Consumer group: Claims software helps insurers 'low-ball' customers

Software packages marketed to insurance companies can be tweaked to get desired payment results, the Consumer Federation of America says

Claims software used by many large auto and homeowners insurance vendors in the U.S. has allowed the companies to manipulate claim payments and "low-ball" customers, according to a new report from the Consumer Federation of America.

Injury evaluation software, including CSC's Colossus package, allows insurance companies to "tune" payment perimeters and reclassify injuries as less serious than the diagnosis from a doctor, said the report, by Mark Romano, a former Colossus expert at Allstate Insurance, and Robert Hunter, a former insurance commissioner for Texas.

The claims software, adopted by many U.S. insurance companies in the past 15 years, "has enabled many insurers to increase profits by reducing the amount paid to consumers who filed bodily injury liability claims," the report said.

Some insurance vendors have touted savings of about 20 percent after moving to claims software from using human adjusters, the report said.

The American Insurance Association, a trade group, questioned the results of the study, saying that most insurers use other methods, in addition to claims software, to determine payouts.

"While these useful tools help to apply fairness and consistency to the claims handling process, generally, trained claims adjusters are involved throughout the process," Willem Rijksen, vice president of public affairs at the trade group, said in an email. "Insurers are in the business of fairly and equitably paying claims as overseen by a well regulated insurance marketplace."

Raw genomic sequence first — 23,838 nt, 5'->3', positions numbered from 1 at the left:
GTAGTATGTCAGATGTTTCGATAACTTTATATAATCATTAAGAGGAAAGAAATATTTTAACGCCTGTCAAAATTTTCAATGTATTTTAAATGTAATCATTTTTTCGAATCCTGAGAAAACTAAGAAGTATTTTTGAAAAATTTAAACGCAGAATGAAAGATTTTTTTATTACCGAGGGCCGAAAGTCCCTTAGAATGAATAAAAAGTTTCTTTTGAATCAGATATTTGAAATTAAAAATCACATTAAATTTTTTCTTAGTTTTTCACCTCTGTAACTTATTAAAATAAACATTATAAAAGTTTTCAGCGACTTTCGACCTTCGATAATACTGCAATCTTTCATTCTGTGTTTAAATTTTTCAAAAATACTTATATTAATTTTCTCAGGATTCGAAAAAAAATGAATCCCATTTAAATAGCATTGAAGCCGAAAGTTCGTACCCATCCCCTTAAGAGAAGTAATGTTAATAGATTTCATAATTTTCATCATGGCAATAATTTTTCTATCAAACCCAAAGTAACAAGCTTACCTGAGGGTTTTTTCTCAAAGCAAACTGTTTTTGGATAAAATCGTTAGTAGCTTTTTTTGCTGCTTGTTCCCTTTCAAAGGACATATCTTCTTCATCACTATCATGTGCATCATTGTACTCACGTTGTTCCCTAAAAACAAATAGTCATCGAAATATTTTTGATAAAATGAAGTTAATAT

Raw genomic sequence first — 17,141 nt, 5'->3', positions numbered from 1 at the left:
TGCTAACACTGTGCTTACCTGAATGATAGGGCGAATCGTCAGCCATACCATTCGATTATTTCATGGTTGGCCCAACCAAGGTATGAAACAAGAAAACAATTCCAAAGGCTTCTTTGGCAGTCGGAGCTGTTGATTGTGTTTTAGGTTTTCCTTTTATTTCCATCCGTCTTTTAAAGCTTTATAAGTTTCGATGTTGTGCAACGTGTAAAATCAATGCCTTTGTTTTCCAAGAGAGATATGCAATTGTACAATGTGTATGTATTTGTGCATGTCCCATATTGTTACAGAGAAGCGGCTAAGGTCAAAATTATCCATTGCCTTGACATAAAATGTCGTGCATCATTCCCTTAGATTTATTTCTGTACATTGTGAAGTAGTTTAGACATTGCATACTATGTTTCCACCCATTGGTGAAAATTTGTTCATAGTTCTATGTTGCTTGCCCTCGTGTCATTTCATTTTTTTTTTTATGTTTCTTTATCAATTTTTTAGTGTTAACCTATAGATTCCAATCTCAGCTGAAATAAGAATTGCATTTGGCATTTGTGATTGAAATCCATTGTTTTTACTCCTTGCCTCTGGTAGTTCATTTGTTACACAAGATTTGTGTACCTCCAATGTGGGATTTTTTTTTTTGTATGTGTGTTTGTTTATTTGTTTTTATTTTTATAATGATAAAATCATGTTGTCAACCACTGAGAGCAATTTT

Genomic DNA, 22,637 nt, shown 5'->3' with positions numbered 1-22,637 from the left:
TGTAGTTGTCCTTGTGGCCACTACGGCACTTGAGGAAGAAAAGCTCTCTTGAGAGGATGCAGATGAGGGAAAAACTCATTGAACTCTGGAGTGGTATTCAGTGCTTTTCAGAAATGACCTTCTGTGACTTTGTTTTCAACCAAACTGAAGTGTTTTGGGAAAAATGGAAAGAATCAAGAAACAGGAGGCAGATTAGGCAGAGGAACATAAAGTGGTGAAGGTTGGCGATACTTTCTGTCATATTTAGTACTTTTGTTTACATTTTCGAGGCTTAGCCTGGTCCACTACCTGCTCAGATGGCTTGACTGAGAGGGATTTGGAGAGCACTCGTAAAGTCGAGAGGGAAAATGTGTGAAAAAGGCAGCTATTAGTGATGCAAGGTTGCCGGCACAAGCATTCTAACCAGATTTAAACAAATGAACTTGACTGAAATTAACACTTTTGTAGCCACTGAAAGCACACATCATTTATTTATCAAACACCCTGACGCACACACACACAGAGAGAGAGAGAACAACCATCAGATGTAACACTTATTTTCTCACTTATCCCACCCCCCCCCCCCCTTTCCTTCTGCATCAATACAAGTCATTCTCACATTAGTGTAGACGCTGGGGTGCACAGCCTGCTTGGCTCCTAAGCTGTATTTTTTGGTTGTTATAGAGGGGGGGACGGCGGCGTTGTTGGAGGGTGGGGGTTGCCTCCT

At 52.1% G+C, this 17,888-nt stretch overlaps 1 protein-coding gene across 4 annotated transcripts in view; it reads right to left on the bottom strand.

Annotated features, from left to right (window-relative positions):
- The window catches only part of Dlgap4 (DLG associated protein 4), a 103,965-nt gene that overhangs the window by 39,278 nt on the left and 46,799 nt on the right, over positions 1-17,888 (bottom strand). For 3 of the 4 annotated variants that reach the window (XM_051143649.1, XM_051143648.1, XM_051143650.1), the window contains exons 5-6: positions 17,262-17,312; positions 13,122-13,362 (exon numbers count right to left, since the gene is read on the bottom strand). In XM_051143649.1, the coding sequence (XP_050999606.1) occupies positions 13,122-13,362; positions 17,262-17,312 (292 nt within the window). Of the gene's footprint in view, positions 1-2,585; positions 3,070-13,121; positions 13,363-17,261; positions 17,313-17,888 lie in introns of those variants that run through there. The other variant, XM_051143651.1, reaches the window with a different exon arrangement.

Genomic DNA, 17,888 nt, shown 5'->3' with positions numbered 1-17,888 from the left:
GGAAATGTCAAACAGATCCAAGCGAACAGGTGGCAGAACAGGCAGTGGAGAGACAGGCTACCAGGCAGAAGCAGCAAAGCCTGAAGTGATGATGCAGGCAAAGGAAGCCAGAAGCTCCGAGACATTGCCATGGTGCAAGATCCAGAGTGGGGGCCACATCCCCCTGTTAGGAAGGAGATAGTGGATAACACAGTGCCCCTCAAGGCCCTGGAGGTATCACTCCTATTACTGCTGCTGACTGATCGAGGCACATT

A representative of CSC did not respond to a request for comment on the report.

More than half of the 20 largest auto and property insurance companies in the U.S. use CSC's Colossus, and many others use similar products from competitors, Hunter said. The claims software market is largely unregulated by state insurance agencies, and "I'm convinced there are millions of Americans still at risk," he said.

CSC originally marketed Colossus as a cost-savings product, but shifted to talking about the software as a way for insurance companies to achieve consistency in claims payouts, the report said. Some insurance companies were uncomfortable with the software marketing as a money-saving package, said the report, referencing CSC materials made public during a class-action lawsuit against the software vendor settled in 2009.

"Consistency, in and of itself, is a legitimate goal," Romano said. "However, insurers aren't investing millions of dollars in this software just to achieve consistency. They're looking to save millions more by underpaying injury claims."

Insurance companies can tweak Colossus and similar software packages in several ways to lower claims payouts, the report said. Insurance companies can use the software to reduce payments by a predetermined percentage, and they can exclude high-cost claims from original tuning results used to determine the costs of injuries, the report said.

Insurers can also use the software to downgrade, en masse, the diagnosis of certain injuries, or pair the claims software with medical repricing software that reduces the "usual and customary" medical costs to be reimbursed, the report said.

The Consumer Federation of America called on state insurance commissioners to investigate claims software vendors and insurers for unfair business practices or unfair claims settlements.

Grant Gross covers technology and telecom policy in the U.S. government for The IDG News Service. Follow Grant on Twitter at GrantGross. Grant's e-mail address is grant_gross@idg.com.

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